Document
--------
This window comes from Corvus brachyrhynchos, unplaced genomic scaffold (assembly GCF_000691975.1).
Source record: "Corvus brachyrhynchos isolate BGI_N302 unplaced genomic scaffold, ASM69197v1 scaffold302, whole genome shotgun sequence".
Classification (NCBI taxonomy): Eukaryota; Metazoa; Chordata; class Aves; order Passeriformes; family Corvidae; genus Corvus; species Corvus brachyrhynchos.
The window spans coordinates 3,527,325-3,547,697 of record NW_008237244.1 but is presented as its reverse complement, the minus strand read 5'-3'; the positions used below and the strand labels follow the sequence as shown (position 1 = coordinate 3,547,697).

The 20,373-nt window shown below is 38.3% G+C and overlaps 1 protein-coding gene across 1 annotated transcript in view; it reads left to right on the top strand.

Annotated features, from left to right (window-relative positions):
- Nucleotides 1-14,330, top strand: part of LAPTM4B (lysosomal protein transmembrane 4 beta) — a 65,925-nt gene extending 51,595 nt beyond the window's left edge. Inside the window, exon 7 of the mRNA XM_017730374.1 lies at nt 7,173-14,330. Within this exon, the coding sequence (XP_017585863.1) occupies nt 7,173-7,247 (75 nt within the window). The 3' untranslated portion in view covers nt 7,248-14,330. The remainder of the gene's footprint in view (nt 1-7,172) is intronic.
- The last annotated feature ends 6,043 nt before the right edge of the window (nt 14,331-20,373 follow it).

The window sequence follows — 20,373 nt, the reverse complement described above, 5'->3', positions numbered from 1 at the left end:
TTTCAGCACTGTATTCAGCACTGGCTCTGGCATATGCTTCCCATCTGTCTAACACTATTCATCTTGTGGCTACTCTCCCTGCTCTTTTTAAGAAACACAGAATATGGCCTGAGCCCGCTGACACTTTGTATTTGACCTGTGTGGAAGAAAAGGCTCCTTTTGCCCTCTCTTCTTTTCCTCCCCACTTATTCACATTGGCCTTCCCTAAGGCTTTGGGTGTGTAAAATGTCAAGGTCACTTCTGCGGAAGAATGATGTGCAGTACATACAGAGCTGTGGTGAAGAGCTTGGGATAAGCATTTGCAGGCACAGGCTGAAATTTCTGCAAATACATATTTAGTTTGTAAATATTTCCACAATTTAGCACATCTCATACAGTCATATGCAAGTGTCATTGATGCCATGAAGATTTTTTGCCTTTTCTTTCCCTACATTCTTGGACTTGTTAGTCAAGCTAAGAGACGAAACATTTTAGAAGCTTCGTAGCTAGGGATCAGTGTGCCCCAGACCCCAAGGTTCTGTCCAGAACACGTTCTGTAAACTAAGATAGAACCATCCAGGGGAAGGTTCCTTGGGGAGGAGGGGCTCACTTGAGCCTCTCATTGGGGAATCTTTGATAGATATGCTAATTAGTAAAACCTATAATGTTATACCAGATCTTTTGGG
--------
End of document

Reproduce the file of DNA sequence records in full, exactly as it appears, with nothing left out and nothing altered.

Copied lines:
This window comes from Corvus brachyrhynchos, unplaced genomic scaffold (assembly GCF_000691975.1).
Source record: "Corvus brachyrhynchos isolate BGI_N302 unplaced genomic scaffold, ASM69197v1 scaffold302, whole genome shotgun sequence".
Classification (NCBI taxonomy): Eukaryota; Metazoa; Chordata; class Aves; order Passeriformes; family Corvidae; genus Corvus; species Corvus brachyrhynchos.
The window spans coordinates 3,527,325-3,547,697 of record NW_008237244.1 but is presented as its reverse complement, the minus strand read 5'-3'; the positions used below and the strand labels follow the sequence as shown (position 1 = coordinate 3,547,697).

The 20,373-nt window shown below is 38.3% G+C and overlaps 1 protein-coding gene across 1 annotated transcript in view; it reads left to right on the top strand.

Annotated features, from left to right (window-relative positions):
- Nucleotides 1-14,330, top strand: part of LAPTM4B (lysosomal protein transmembrane 4 beta) — a 65,925-nt gene extending 51,595 nt beyond the window's left edge. Inside the window, exon 7 of the mRNA XM_017730374.1 lies at nt 7,173-14,330. Within this exon, the coding sequence (XP_017585863.1) occupies nt 7,173-7,247 (75 nt within the window). The 3' untranslated portion in view covers nt 7,248-14,330. The remainder of the gene's footprint in view (nt 1-7,172) is intronic.
- The last annotated feature ends 6,043 nt before the right edge of the window (nt 14,331-20,373 follow it).

The window sequence follows — 20,373 nt, the reverse complement described above, 5'->3', positions numbered from 1 at the left end:
TTTCAGCACTGTATTCAGCACTGGCTCTGGCATATGCTTCCCATCTGTCTAACACTATTCATCTTGTGGCTACTCTCCCTGCTCTTTTTAAGAAACACAGAATATGGCCTGAGCCCGCTGACACTTTGTATTTGACCTGTGTGGAAGAAAAGGCTCCTTTTGCCCTCTCTTCTTTTCCTCCCCACTTATTCACATTGGCCTTCCCTAAGGCTTTGGGTGTGTAAAATGTCAAGGTCACTTCTGCGGAAGAATGATGTGCAGTACATACAGAGCTGTGGTGAAGAGCTTGGGATAAGCATTTGCAGGCACAGGCTGAAATTTCTGCAAATACATATTTAGTTTGTAAATATTTCCACAATTTAGCACATCTCATACAGTCATATGCAAGTGTCATTGATGCCATGAAGATTTTTTGCCTTTTCTTTCCCTACATTCTTGGACTTGTTAGTCAAGCTAAGAGACGAAACATTTTAGAAGCTTCGTAGCTAGGGATCAGTGTGCCCCAGACCCCAAGGTTCTGTCCAGAACACGTTCTGTAAACTAAGATAGAACCATCCAGGGGAAGGTTCCTTGGGGAGGAGGGGCTCACTTGAGCCTCTCATTGGGGAATCTTTGATAGATATGCTAATTAGTAAAACCTATAATGTTATACCAGATCTTTTGGG